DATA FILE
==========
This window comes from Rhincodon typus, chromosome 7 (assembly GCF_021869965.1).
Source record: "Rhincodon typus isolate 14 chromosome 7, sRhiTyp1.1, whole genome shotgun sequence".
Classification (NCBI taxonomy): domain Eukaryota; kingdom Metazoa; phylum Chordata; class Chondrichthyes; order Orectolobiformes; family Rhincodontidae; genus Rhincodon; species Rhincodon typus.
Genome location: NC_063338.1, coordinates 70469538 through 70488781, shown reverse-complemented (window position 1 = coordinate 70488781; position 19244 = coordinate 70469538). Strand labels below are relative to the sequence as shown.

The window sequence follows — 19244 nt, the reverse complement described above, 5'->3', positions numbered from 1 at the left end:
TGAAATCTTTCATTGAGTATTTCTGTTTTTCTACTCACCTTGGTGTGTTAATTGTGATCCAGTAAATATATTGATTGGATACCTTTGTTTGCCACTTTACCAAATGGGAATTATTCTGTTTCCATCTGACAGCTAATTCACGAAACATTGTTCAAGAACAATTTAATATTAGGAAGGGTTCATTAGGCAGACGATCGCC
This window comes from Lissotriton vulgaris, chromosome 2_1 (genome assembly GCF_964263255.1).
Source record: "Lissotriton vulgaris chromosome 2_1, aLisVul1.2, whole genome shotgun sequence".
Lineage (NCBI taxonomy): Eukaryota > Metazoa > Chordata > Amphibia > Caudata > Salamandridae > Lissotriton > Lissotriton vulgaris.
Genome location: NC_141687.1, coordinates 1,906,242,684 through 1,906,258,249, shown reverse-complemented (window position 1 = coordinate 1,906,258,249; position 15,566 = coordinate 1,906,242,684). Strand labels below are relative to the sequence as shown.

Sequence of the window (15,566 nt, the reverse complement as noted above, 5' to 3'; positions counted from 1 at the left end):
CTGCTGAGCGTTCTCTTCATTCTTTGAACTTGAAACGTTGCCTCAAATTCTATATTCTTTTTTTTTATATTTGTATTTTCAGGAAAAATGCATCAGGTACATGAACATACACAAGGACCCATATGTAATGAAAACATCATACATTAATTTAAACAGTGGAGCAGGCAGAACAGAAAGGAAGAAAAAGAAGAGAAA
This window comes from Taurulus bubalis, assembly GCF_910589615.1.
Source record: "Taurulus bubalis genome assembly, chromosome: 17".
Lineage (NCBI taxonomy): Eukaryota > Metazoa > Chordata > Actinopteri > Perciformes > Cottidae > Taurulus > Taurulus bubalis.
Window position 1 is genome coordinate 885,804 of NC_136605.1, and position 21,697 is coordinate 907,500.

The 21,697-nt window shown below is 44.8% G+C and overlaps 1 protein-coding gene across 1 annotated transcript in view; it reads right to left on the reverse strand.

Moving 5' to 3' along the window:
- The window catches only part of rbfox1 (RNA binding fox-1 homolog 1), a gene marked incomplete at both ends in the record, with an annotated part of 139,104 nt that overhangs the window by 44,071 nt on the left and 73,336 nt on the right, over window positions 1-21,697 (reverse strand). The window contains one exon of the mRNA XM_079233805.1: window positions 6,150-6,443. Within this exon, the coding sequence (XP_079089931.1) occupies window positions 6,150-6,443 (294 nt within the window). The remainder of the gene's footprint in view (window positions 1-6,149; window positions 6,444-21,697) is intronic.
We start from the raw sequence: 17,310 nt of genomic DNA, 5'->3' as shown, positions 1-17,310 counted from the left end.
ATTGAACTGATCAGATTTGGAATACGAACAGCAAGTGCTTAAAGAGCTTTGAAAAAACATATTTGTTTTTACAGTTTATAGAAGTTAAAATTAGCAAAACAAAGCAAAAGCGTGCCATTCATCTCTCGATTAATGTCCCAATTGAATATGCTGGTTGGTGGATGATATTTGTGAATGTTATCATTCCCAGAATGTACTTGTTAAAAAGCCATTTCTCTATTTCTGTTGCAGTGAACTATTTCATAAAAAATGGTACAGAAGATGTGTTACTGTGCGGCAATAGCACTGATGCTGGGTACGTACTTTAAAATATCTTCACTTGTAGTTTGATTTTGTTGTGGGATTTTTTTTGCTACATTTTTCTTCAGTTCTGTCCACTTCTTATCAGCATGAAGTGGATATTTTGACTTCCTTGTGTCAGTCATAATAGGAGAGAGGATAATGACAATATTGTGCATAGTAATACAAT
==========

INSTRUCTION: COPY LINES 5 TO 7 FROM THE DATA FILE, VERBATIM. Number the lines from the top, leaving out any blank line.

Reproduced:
The window sequence follows — 19244 nt, the reverse complement described above, 5'->3', positions numbered from 1 at the left end:
TGAAATCTTTCATTGAGTATTTCTGTTTTTCTACTCACCTTGGTGTGTTAATTGTGATCCAGTAAATATATTGATTGGATACCTTTGTTTGCCACTTTACCAAATGGGAATTATTCTGTTTCCATCTGACAGCTAATTCACGAAACATTGTTCAAGAACAATTTAATATTAGGAAGGGTTCATTAGGCAGACGATCGCC
This window comes from Lissotriton vulgaris, chromosome 2_1 (genome assembly GCF_964263255.1).